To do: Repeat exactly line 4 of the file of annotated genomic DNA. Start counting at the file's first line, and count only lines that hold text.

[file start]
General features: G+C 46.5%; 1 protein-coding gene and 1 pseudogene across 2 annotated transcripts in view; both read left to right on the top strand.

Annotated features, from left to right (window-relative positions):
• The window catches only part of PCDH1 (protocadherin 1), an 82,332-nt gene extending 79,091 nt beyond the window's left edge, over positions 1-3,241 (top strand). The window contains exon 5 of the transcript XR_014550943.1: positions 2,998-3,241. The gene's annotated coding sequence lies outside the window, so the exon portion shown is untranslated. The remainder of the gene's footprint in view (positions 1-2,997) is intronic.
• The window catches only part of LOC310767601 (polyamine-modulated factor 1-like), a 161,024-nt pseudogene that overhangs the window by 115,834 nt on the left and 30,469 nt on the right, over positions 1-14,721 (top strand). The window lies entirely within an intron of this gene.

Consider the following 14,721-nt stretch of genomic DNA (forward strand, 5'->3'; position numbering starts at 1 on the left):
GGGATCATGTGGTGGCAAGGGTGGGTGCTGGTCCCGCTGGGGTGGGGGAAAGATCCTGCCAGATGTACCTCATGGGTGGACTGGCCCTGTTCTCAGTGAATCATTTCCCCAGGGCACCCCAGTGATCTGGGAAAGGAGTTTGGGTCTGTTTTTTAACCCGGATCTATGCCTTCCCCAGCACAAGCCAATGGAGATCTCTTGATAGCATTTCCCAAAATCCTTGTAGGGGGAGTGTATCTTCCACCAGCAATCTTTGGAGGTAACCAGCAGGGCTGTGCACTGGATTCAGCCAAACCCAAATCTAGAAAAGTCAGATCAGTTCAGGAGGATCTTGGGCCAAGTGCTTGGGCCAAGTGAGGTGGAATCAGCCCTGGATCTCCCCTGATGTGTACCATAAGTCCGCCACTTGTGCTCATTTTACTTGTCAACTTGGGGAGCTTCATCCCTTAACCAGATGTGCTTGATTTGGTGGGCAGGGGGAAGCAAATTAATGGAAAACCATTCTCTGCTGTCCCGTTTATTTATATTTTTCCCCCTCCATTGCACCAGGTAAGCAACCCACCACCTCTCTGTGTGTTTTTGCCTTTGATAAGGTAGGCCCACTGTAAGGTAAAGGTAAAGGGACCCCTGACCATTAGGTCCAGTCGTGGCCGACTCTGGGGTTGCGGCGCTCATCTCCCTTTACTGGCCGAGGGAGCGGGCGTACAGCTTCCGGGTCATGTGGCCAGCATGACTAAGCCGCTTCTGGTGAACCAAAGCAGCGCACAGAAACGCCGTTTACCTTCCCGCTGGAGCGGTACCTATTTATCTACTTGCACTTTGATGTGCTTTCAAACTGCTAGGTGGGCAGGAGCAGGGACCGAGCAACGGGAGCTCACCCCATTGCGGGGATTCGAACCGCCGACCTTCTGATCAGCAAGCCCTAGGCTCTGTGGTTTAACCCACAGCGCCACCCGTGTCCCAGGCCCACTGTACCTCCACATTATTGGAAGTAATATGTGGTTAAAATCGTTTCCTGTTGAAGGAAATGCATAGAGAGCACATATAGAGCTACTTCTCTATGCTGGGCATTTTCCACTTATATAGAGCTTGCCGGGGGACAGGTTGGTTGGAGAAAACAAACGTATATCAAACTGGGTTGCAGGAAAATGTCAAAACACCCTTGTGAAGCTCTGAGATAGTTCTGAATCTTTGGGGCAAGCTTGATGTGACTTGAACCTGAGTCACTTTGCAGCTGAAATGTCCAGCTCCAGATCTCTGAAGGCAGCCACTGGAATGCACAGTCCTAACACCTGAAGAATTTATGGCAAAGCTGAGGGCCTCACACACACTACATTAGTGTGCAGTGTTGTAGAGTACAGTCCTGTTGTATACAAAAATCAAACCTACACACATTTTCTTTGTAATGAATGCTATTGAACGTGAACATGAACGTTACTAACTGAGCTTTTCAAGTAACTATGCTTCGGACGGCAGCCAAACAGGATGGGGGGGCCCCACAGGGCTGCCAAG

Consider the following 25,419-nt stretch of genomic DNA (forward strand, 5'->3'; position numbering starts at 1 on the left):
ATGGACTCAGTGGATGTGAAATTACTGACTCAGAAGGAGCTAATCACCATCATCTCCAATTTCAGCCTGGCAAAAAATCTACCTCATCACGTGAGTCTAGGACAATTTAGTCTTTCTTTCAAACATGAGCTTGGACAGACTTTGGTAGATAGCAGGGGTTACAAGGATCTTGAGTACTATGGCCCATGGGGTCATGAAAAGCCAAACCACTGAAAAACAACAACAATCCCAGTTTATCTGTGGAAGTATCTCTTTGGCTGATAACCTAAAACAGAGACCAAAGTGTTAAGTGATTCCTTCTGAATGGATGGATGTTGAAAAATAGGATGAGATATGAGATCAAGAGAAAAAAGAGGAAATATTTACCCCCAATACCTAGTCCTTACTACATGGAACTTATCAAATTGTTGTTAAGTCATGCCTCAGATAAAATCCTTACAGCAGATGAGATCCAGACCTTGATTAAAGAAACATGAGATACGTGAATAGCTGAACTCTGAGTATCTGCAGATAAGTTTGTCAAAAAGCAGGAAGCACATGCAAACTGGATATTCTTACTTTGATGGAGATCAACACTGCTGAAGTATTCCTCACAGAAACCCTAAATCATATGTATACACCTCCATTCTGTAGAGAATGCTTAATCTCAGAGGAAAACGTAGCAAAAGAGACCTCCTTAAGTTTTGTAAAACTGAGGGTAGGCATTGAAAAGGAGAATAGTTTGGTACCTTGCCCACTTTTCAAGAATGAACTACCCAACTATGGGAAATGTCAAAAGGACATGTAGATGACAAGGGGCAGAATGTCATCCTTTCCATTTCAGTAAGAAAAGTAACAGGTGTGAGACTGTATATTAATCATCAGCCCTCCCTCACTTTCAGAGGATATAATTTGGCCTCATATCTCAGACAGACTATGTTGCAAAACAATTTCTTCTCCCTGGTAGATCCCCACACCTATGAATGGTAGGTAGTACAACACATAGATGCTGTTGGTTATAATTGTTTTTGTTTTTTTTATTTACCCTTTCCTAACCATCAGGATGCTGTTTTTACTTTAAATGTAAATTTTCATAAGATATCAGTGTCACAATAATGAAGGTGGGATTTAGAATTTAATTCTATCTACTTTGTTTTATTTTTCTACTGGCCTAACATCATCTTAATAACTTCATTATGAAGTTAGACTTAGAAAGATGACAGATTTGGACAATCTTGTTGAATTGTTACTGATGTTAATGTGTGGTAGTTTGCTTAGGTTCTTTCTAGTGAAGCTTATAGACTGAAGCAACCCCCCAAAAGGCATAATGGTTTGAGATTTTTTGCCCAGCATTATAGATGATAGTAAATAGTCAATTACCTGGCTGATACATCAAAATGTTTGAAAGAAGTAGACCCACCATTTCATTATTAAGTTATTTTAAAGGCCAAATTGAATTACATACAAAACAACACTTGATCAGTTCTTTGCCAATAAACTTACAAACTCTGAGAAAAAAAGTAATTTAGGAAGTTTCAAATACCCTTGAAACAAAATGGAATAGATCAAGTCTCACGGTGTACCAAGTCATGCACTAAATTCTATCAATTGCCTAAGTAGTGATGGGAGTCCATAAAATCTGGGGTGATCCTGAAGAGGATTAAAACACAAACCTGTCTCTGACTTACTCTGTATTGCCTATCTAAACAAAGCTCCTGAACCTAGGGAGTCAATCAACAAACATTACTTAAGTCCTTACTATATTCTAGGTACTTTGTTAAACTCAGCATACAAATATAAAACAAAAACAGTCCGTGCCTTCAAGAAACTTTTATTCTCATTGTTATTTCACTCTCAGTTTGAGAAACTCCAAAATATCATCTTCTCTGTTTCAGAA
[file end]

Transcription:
• The window catches only part of LOC310767601 (polyamine-modulated factor 1-like), a 161,024-nt pseudogene that overhangs the window by 115,834 nt on the left and 30,469 nt on the right, over positions 1-14,721 (top strand). The window lies entirely within an intron of this gene.